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containing long-lived radionuclides, the period of potential hazard is millions of years. A prediction for especially dangerous objects, such as nuclear power plants and radioactive repositories, with a reasonable probability of not exceeding a given earthquake intensity is calculated for a period of 10,000 years and is based on (GSZ-97D map). However, it is recommended that the stability of the geological environment that will ensure the reliability of the disposal system over the period of the potential hazard of long-lived RW should be evaluated for the whole of this period (Considering..., 2009; Kochkin, 2013; Methods..., 2012). Hence the need for longterm predictions of seismic hazard for periods of hundreds of thousands and millions of years and there is a question about the tools for predicting seismotectonic activity for such long periods. These predictions should be considered to be superlong-term even in geological terms, and considering tools for their development is the main purpose of the paper.

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Dangerous consequences of seismic fault activation with magnitudes maximal for the south of the Siberian region (M > 8) are manifested mainly on the surface and near it as secondary faulting, slope processes, and other phenomena at distances up to tens of kilometers or more. At a distance from a seismogenic source, the frequency of dangerous geological processes decreases exponentially (Lunina et al., 2014). It is known that at a depth of hundreds of meters in rocks, the dangerous consequences of earthquakes (seismic intensity) are much weaker. This somewhat reduces the potential danger of high seismic activity for geological repositories. Under the current regulations, sites in regions with possible seismic events of more than 9 points or with signs of active fault are considered unsuitable. Regions in which the seismicity is characterized by a maximum calculated earthquake intensity over 7 points are unfavorable (Radioactive..., 2004). Thus, seismogeodynamic processes at the site of the future repository in Krasnoyarsk Kari is to be studied in detail to assess its long-term safety.

Safety of geological disposal of long-lived RW The geological disposal of RW is a technology designed to ensure the reliable protection of the population and the biosphere from radioactive contamination (Falck and Nilsson, 2009). It is planned to dispose waste in special underground facilities (repositories) fitted with a multibarrier system of protection of the environment from radionuclides. First, this is a matrix comprising radionuclides. It is packaged in a metal can, which provides physical disposal of radionuclides from groundwater in the initial stages of isolation. Clay fillings of the chambers and tunnels are used for absorption slowing of the leakage of radionuclides due to the inevitable corrosion of the cans. The last barrier in this system is the geological environment. It is to minimize the dispersion of radionuclides for as long as they are a hazard. Over millions of years, different events and processes will occur in the repository and its surrounding, and the rate and duration of these processes can vary within wide limits. In particular, the dangerous processes that can affect the stability of the isolating geological environment and deform the engineering barriers include the geodynamic processes occurring not only along the active margins of tectonic plates but also in intraplate blocks (Stein, 2007). Obviously, it is best to place geological repositories in regions characterized by low seismicity and having no active faults. However, if such a region is turned out to be seismically hazardous, as is the case with the site for the Russian repository in Krasnoyarsk Krai (Lobanov et al., 2011), the location of active faults should be clearly established, and their seismotectonic activity should be predicted for the entire potentially dangerous period. The seismic hazard of the future disposal site in Krasnoyarsk Krai is estimated to be 8 points (GSZ-97D map) or according to the refined zonation of probable earthquake centers (PEC) for the territory of the Krasnoyarsk agglomeration developed in accordance with the methodology for constructing medium-scale GSZ maps is 7 points (Sibgatulin et al., 2004).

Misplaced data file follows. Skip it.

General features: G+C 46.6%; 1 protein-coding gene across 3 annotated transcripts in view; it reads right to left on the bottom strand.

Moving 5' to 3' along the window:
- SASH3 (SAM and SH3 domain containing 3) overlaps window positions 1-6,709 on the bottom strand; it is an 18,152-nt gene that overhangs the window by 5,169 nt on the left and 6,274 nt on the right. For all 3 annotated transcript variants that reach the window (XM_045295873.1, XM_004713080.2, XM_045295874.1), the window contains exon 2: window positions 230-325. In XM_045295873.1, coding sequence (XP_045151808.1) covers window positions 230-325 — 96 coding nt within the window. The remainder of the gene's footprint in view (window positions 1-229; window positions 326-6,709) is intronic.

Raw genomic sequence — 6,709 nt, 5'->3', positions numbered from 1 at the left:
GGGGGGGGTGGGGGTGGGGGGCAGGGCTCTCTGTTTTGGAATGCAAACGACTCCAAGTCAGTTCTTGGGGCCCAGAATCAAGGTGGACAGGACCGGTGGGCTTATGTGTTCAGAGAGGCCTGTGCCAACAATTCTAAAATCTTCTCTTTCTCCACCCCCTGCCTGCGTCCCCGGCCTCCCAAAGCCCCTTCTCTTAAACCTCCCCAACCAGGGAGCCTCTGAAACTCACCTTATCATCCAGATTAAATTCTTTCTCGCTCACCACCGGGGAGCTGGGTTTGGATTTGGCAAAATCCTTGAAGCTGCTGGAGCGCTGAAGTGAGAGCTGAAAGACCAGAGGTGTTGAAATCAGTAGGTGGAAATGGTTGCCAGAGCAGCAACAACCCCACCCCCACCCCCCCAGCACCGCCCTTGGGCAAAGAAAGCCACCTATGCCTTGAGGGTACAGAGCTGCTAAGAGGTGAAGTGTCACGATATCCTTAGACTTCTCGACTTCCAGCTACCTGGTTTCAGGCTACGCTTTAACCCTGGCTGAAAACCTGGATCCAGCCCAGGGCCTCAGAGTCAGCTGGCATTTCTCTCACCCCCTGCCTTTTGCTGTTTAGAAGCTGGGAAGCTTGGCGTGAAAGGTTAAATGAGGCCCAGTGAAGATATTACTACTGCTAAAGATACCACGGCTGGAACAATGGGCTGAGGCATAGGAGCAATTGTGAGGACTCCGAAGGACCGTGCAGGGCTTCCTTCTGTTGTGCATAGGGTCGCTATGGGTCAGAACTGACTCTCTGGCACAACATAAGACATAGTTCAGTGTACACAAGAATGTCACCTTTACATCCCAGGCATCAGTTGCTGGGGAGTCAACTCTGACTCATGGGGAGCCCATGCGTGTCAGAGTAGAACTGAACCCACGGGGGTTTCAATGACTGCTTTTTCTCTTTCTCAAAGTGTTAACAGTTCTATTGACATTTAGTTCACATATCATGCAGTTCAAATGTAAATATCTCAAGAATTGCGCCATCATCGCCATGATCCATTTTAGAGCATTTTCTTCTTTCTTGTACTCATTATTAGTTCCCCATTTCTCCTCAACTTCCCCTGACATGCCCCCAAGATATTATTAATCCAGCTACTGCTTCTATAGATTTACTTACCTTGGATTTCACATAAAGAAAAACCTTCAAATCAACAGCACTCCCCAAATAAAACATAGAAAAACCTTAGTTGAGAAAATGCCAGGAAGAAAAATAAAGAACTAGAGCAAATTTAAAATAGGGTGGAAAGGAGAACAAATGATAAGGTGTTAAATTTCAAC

Empirical foundations and theory of long-term prediction for seismic hazard The seismicity of a region us usually assessed based on three main criteria: seismic activity, earthquake recurrence, and the maximum possible earthquake magnitude (Mmax) (Bune and Gorshkov, 1980; Ulomov and Shumilina, 1999). Seismic activity is a stochastic variable. It is unstable both in time and in space. Using the results of analysis of seismic activity in time and space, Fedotov (1968) introduced the concept of so-called “seismic gaps.” He has shown that the regions of the sources of catastrophic earthquakes that occurred during the observation period occupy a significant part of a particular seismic zone but do not cover it completely and do not overlap one another. He assumed that the regions where strong earthquakes had not been observed for a long time are possible places of future major earthquakes. Sooner or later, strong earthquakes are believed to occur repeatedly in the same places. Fedotov proposed the term seismic cycle to refer to the course of the seismic regime at the same point of a seismogenic fault in the time interval between two earthquakes of maximum intensity. Thus, in the Kuril-Kamchatka zone, the average return period of catastrophic earthquakes M > 73/4 is approximately 140 years. In less active regions, it is many hundreds and thousands of years. Instrumental monitoring for any region is performed only in the last 100 years or less, so that there are no data about any full seismic cycle. Even in the Kuril-Kamchatka zone, continuous instrumental monitoring of the seismic activity of individual sections during complete cycles will probably end only in about 2044 (1904 + 140 years). Fedotov believed that the seismic cycle is a common feature of seismic processes. Its typical characteristic is the long period of stabilization of the regime, which lasts for 3/4 of the cycle or more. During this period, the seismic activity fluctuates around